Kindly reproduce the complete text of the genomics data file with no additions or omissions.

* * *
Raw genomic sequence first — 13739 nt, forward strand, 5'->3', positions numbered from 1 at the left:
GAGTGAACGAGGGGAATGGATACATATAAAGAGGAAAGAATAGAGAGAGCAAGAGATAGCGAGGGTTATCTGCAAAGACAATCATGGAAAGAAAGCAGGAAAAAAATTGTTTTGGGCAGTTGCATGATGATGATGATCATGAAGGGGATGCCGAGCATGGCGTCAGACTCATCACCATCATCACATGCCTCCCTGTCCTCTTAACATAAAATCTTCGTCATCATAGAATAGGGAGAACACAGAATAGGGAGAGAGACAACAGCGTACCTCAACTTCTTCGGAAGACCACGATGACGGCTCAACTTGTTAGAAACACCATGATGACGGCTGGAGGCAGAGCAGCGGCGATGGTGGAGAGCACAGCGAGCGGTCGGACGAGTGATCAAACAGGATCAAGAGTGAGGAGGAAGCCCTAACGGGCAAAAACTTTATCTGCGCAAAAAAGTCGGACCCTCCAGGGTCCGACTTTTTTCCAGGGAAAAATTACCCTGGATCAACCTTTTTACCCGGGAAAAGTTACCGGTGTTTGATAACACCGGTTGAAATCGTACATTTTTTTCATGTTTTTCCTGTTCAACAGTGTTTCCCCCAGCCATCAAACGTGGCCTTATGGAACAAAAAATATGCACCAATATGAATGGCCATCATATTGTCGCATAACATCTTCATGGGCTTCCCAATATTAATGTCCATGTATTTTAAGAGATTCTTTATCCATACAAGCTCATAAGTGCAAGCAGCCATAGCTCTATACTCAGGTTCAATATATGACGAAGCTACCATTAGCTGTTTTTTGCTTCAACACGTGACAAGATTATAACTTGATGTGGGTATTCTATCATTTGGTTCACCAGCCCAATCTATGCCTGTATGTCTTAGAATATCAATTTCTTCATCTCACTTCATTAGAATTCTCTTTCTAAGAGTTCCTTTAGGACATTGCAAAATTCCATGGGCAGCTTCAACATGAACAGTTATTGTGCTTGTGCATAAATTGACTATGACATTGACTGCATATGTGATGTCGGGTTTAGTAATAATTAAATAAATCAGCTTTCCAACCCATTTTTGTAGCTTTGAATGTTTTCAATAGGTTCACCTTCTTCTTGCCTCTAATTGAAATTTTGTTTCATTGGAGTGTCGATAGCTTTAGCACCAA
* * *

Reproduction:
Raw genomic sequence first — 13739 nt, forward strand, 5'->3', positions numbered from 1 at the left:
GAGTGAACGAGGGGAATGGATACATATAAAGAGGAAAGAATAGAGAGAGCAAGAGATAGCGAGGGTTATCTGCAAAGACAATCATGGAAAGAAAGCAGGAAAAAAATTGTTTTGGGCAGTTGCATGATGATGATGATCATGAAGGGGATGCCGAGCATGGCGTCAGACTCATCACCATCATCACATGCCTCCCTGTCCTCTTAACATAAAATCTTCGTCATCATAGAATAGGGAGAACACAGAATAGGGAGAGAGACAACAGCGTACCTCAACTTCTTCGGAAGACCACGATGACGGCTCAACTTGTTAGAAACACCATGATGACGGCTGGAGGCAGAGCAGCGGCGATGGTGGAGAGCACAGCGAGCGGTCGGACGAGTGATCAAACAGGATCAAGAGTGAGGAGGAAGCCCTAACGGGCAAAAACTTTATCTGCGCAAAAAAGTCGGACCCTCCAGGGTCCGACTTTTTTCCAGGGAAAAATTACCCTGGATCAACCTTTTTACCCGGGAAAAGTTACCGGTGTTTGATAACACCGGTTGAAATCGTACATTTTTTTCATGTTTTTCCTGTTCAACAGTGTTTCCCCCAGCCATCAAACGTGGCCTTATGGAACAAAAAATATGCACCAATATGAATGGCCATCATATTGTCGCATAACATCTTCATGGGCTTCCCAATATTAATGTCCATGTATTTTAAGAGATTCTTTATCCATACAAGCTCATAAGTGCAAGCAGCCATAGCTCTATACTCAGGTTCAATATATGACGAAGCTACCATTAGCTGTTTTTTGCTTCAACACGTGACAAGATTATAACTTGATGTGGGTATTCTATCATTTGGTTCACCAGCCCAATCTATGCCTGTATGTCTTAGAATATCAATTTCTTCATCTCACTTCATTAGAATTCTCTTTCTAAGAGTTCCTTTAGGACATTGCAAAATTCCATGGGCAGCTTCAACATGAACAGTTATTGTGCTTGTGCATAAATTGACTATGACATTGACTGCATATGTGATGTCGGGTTTAGTAATAATTAAATAAATCAGCTTTCCAACCCATTTTTGTAGCTTTGAATGTTTTCAATAGGTTCACCTTCTTCTTGCCTCTAATTGAAATTTTGTTTCATTGGAGTGTCGATAGCTTTAGCACCAA